Jewish World Review April 12, 2011 / 8 Nissan, 5771
China stretches the bounds of decency with cow-human-breast milk
By John Kass
http://www.JewishWorldReview.com | The last thing I'd ever want to see is a bunch of hungry babies suckling on a cow udder for their "human mother's milk," but that's the kind of world we live in now.
Happy Heifer Babies?
Yes, it's another sign of the apocalypse to come. And soon you may be able to buy yourself a gallon or two of cow-human-breast milk at the supermarket.
Having grown up working in a family grocery store, I can tell you some bizarre stories. But "farm fresh" human breast milk from four-legged creatures with hooves isn't one of them.
To make a fortune selling human-like breast milk to new mothers who can't or won't breast-feed their infants.
"The milk tastes stronger than normal milk," professor
Really, professor? The milk tastes stronger than normal (i.e., cow's) milk?
Immediately upon reading that quote, I had a mental picture of the distinguished professor stubbing out a Kool mild in his laboratory, then pouring himself a tumbler full of bovine-human milk, swirling it, then swishing it around in his mouth, producing those strange lip-smacking sounds made by wine snobs.
Yes, it's sick.
What's even sicker is that my legman — we don't have a nickname for the poor young woman yet — is expecting a child. And she thinks the Chinese cows are a great idea.
It's that old cow-feed-vs.-breast-feed debate that's been raging among women for years.
"I plan on cow-feeding so I won't have to breast-feed," she said. "Now, all we've got to do is have enough grass in the backyard."
Oh, and don't forget the shovel, and the rake, and the pitchfork and some straw.
A couple of years ago, the foolish animal lovers at
Like the brainiacs who are breeding those spider goats I wrote about years ago, the goats being milked for the spider juice inside them to make gigantic webs, perhaps as a military super weapon. Or the featherless chickens, the most disgusting man-made creatures in the universe. Yes, they're real. We even ran a photo of them once.
The rooster was indeed bandy-legged and pink and nasty, and such birds will most likely get terrible sunburn if they're left free on the range.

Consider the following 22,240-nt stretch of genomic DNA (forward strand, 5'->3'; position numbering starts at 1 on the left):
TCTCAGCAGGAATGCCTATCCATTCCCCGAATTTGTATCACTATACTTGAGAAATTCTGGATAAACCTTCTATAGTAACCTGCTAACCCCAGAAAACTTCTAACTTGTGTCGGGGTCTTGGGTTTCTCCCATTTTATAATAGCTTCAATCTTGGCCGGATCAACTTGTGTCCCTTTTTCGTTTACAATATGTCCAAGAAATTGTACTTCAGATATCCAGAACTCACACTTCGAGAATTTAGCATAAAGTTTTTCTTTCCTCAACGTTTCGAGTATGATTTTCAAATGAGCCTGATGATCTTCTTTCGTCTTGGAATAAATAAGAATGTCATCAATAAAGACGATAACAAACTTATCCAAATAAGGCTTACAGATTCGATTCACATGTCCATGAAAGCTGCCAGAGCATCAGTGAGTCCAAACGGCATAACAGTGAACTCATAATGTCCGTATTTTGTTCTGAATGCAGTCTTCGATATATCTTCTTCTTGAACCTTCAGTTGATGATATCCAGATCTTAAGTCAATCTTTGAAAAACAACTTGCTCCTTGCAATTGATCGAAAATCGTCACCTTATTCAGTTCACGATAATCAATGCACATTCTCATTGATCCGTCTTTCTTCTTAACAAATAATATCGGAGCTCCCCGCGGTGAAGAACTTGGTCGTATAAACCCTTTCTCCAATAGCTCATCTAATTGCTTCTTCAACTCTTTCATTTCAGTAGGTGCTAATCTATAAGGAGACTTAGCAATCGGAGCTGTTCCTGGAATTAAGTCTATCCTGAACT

And what about the pigs with the human genes, the swine being bred for hemoglobin production and organ harvesting?
Not everyone is worried.
"To say it is more like human milk is stretching it a little bit," admonished Murray. "I think that's misleading. It also just plays into the fears of people who are opposed to it."
I see. If you're worried about it, you must be afraid, and you must have been terribly misled by unscrupulous journalists. Everyone knows that fear is irrational, and really, what's there to be afraid of when humans and animals become one?
The problem will come years later, when the genetic experiment goes terribly wrong. It always goes terribly wrong. Anyone who has seen a sci-fi movie knows this.
And to underscore my point, consider what actor
It sure does. It always finds a way.
So when the human gene in the Chinese cow gets really itchy, and it runs around in there before transforming into another group of cow-human cells, don't freak out too much if the inevitable happens:
A cow with a human head that can speak and demand its inalienable rights, even custody of its human children, like the ones it lovingly nourished. Or those other ones, the cow kids, the calves, who are destined for the grill, the meat locker or that new Dutch oven in your kitchen.
I mean, how unjust can we possibly be? The surrogate who feeds your children gives up her own kids so you can chomp down on a steak sandwich and a milk shake?
That's just unfair.
Imagine that angry cow leaning over a fence, using a high-pitched voice to demand a cellphone to call a lawyer and join a class-action lawsuit (or a union) as the hungry human kids shriek for their food.
The cow is on strike. The mom is in panic.
And years later, how do the kids tell mommy they're hungry after soccer practice?
It's not only possible. It's the future.
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John Kass is a columnist for the Chicago Tribune. Comments by clicking here.
© 2011, Chicago Tribune. Distributed by McClatchy-Tribune Information Services.